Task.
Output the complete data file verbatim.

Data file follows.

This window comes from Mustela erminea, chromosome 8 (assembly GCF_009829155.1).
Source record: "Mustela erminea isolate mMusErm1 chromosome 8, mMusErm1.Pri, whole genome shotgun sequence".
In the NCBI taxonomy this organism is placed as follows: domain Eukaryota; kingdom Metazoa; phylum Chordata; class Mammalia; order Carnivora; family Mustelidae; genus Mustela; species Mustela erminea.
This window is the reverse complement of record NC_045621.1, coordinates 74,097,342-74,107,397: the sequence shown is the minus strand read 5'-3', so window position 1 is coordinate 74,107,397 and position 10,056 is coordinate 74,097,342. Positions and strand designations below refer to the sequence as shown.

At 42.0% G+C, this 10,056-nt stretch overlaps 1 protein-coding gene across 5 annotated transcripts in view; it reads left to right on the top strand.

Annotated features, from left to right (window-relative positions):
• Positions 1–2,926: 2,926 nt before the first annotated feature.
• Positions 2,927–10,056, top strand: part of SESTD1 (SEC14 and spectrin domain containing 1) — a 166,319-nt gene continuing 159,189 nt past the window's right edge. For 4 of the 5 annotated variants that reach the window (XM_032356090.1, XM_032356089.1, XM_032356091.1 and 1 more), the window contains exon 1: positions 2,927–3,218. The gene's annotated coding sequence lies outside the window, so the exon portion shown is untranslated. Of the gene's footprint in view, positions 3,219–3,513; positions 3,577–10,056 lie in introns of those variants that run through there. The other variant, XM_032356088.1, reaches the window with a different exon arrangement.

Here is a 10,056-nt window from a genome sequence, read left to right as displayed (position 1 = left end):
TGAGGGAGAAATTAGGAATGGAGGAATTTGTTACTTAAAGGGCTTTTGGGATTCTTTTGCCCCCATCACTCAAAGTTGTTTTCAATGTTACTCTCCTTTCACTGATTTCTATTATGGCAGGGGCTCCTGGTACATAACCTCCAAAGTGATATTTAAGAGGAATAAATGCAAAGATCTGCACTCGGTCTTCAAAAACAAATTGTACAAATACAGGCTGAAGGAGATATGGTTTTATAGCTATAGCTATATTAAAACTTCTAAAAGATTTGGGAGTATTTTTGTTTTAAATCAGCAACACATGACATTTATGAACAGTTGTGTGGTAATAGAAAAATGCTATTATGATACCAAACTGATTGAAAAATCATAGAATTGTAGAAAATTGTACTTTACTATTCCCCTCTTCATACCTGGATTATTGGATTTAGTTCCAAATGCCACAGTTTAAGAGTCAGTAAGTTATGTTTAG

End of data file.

This window comes from Mustela erminea, chromosome 8 (assembly GCF_009829155.1).
Source record: "Mustela erminea isolate mMusErm1 chromosome 8, mMusErm1.Pri, whole genome shotgun sequence".
In the NCBI taxonomy this organism is placed as follows: domain Eukaryota; kingdom Metazoa; phylum Chordata; class Mammalia; order Carnivora; family Mustelidae; genus Mustela; species Mustela erminea.
This window is the reverse complement of record NC_045621.1, coordinates 74,097,342-74,107,397: the sequence shown is the minus strand read 5'-3', so window position 1 is coordinate 74,107,397 and position 10,056 is coordinate 74,097,342. Positions and strand designations below refer to the sequence as shown.

At 42.0% G+C, this 10,056-nt stretch overlaps 1 protein-coding gene across 5 annotated transcripts in view; it reads left to right on the top strand.

Annotated features, from left to right (window-relative positions):
• Positions 1–2,926: 2,926 nt before the first annotated feature.
• Positions 2,927–10,056, top strand: part of SESTD1 (SEC14 and spectrin domain containing 1) — a 166,319-nt gene continuing 159,189 nt past the window's right edge. For 4 of the 5 annotated variants that reach the window (XM_032356090.1, XM_032356089.1, XM_032356091.1 and 1 more), the window contains exon 1: positions 2,927–3,218. The gene's annotated coding sequence lies outside the window, so the exon portion shown is untranslated. Of the gene's footprint in view, positions 3,219–3,513; positions 3,577–10,056 lie in introns of those variants that run through there. The other variant, XM_032356088.1, reaches the window with a different exon arrangement.

Here is a 10,056-nt window from a genome sequence, read left to right as displayed (position 1 = left end):
TGAGGGAGAAATTAGGAATGGAGGAATTTGTTACTTAAAGGGCTTTTGGGATTCTTTTGCCCCCATCACTCAAAGTTGTTTTCAATGTTACTCTCCTTTCACTGATTTCTATTATGGCAGGGGCTCCTGGTACATAACCTCCAAAGTGATATTTAAGAGGAATAAATGCAAAGATCTGCACTCGGTCTTCAAAAACAAATTGTACAAATACAGGCTGAAGGAGATATGGTTTTATAGCTATAGCTATATTAAAACTTCTAAAAGATTTGGGAGTATTTTTGTTTTAAATCAGCAACACATGACATTTATGAACAGTTGTGTGGTAATAGAAAAATGCTATTATGATACCAAACTGATTGAAAAATCATAGAATTGTAGAAAATTGTACTTTACTATTCCCCTCTTCATACCTGGATTATTGGATTTAGTTCCAAATGCCACAGTTTAAGAGTCAGTAAGTTATGTTTAG